Famine is almost always manmade. It is a disaster that requires a series of unfortunate events, but the root cause is usually a failure in the politics of resource distribution. Water, food, infrastructure: where there exists will, it is possible to avert famine. The Horn of Africa is experiencing a severe drought, but a perfect storm of drought, long term neglect, and a host of political failures becomes an unprecedented humanitarian crisis in Somalia today.
The global food crisis is devastating the people in Somalia. For decades, there has been no effort to build infrastructure in rural areas, so there are few wells. There are few roads. There is no security. There are no resources to support bringing food to a marketplace. There is nothing to help people affect how the drought impacts their ability to produce food locally. Many depend solely on their livestock, but their cattle are dying. The recent crops produced yields at around 20%, and the price of sorghum has increased to 240% since last year. The cost of maize has nearly tripled.
People walk for twenty or more days to reach the camps. There is no safety for them, so they get robbed, raped, and brutalized along the way. Some are too weak to walk, so others must carry them. They are driven by the tiny hope that there will be something for them across the border. Or maybe they walk because they have no choice. But they arrive at a camp overwrought with far more people than it can accomodate.
The refugee count in Dadaab is nearing a half million. This famine creates humanitarian need for an estimated 15 million people. The camps were declared “full” months ago, and now relief organizations scramble to build emergency extension camps.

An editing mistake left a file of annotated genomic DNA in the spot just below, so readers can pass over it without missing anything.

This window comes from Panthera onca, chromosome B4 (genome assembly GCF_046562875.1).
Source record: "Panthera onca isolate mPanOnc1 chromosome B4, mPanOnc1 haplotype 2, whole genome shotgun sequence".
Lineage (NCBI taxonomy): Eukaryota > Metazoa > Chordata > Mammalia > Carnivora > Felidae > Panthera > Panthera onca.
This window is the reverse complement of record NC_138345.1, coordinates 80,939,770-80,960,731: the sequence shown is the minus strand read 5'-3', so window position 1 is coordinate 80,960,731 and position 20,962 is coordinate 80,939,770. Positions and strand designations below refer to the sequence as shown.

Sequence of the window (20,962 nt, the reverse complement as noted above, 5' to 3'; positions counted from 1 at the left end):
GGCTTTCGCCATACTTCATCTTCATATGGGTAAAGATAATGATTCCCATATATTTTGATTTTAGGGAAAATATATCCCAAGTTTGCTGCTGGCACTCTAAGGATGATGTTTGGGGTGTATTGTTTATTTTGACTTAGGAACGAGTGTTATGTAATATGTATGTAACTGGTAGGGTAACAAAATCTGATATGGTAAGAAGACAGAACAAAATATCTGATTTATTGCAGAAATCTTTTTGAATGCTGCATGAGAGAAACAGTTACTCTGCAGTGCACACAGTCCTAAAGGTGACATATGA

Oxfam brings desperately needed emergency infrastructure to Dadaab. They work to keep pace with the influx of refugees, bringing water and sanitation to the expanding camps so feeding centers can accomodate the crushing number of people arriving in Kenya each day. They dig wells, provide clean water transport infrastructure, and keep pace with the poop. They cannot call a Honey Pot service, after all…
Somalis contunue to gather near Dadaab to find water, food, and refuge. The crisis worsens, and the need is hard to comprehend. What amounts to little for us is an enormous help in Kenya. Even a dollar or two is a blessing. The people arriving at Dadaab have nothing.
Click here to Go directly to Oxfam’s donation page.
Crisis at the other door: Armed conflict between Sudan and South Sudan.
The refugee count in the Horn of Africa and surrounding area is daunting. In January, 2011, The UNHCR counted 1,463,780 internally displaced and a Somalian population of concern that totaled 2,256,807, but the number of displaced Somali people grows alarmingly. Ethiopia had 155,329 people of concern inside its borders. The Horn of Africa is flanked by Sudan and the newly formed South Sudan — two countries in armed conflict with one another. This creates new refugees every day. The UNHCR counted 1,624,100 internally displaced people, for a population of concern totalling 1,958,524. Last month, on the day when South Sudan became a new country, they celebrated their birth with an estimated 260,000 people newly displaced by the violence.